The economy of Cyprus can generally be characterised as small, open and dynamic, with services constituting its engine power. Since the accession of the country to the European Union on 1st of May 2004, its economy has undergone significant economic and structural reforms that have transformed the economic landscape. Ιnterest rates have been liberalised, while price controls and investment restrictions have been lifted with a full liberalisation of the foreign direct investment regime in Cyprus. Moreover, other wide-ranging structural reforms have been promoted, covering the areas of competition, the financial sector and the enterprise sector.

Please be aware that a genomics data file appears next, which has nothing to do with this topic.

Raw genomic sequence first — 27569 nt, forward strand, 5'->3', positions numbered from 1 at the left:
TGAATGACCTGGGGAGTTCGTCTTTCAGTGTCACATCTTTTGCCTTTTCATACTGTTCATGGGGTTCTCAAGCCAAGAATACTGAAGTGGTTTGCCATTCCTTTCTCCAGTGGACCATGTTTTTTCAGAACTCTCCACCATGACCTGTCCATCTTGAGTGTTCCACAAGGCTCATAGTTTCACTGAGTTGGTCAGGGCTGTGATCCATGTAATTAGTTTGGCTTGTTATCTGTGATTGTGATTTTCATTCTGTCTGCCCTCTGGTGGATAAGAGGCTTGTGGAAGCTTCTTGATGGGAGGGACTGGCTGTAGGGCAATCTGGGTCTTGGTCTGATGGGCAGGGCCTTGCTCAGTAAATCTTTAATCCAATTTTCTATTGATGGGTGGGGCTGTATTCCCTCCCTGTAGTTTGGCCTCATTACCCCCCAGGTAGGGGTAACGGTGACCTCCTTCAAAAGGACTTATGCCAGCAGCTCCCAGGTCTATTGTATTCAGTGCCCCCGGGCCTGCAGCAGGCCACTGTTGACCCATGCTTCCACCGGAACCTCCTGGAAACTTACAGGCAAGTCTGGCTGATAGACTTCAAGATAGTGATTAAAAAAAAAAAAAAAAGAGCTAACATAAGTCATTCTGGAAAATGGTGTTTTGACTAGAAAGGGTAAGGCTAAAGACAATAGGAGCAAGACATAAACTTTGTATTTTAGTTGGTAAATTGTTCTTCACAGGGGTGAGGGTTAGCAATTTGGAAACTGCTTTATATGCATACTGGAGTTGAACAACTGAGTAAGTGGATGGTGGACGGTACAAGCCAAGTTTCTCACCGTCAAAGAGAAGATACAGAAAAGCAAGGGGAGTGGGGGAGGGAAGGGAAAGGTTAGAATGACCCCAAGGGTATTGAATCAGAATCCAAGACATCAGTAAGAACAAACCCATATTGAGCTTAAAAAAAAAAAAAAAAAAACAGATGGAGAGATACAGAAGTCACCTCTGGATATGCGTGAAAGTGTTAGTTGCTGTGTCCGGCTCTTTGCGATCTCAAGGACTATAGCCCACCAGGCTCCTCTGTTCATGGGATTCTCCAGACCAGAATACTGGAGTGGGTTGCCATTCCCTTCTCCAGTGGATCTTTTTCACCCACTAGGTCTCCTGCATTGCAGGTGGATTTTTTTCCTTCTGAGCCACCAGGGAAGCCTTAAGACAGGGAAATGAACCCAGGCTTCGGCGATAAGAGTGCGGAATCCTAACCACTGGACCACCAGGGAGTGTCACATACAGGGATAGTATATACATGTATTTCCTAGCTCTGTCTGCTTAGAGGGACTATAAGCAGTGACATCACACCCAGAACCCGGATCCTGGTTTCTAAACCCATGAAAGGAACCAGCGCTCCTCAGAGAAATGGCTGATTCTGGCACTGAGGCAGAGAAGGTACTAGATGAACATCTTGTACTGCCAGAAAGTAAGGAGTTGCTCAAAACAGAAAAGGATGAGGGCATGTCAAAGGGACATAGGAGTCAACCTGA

The services sector is the fastest growing area and accounted for about 80,5% of GDP in 2011. This development reflects the gradual restructuring of the Cypriot economy from an exporter of minerals and agricultural products in the period 1961-73 and an exporter of manufactured goods in the latter part of the 1970s and the early part of the 80s, to an international tourist, business and services centre during the 1980s, 1990s and the 2000s. The secondary sector (manufacturing) accounted for around 17,1% of GDP in 2011. The primary sector (agriculture and fishing) is continuously shrinking and only reached 2,4% of GDP in 2011.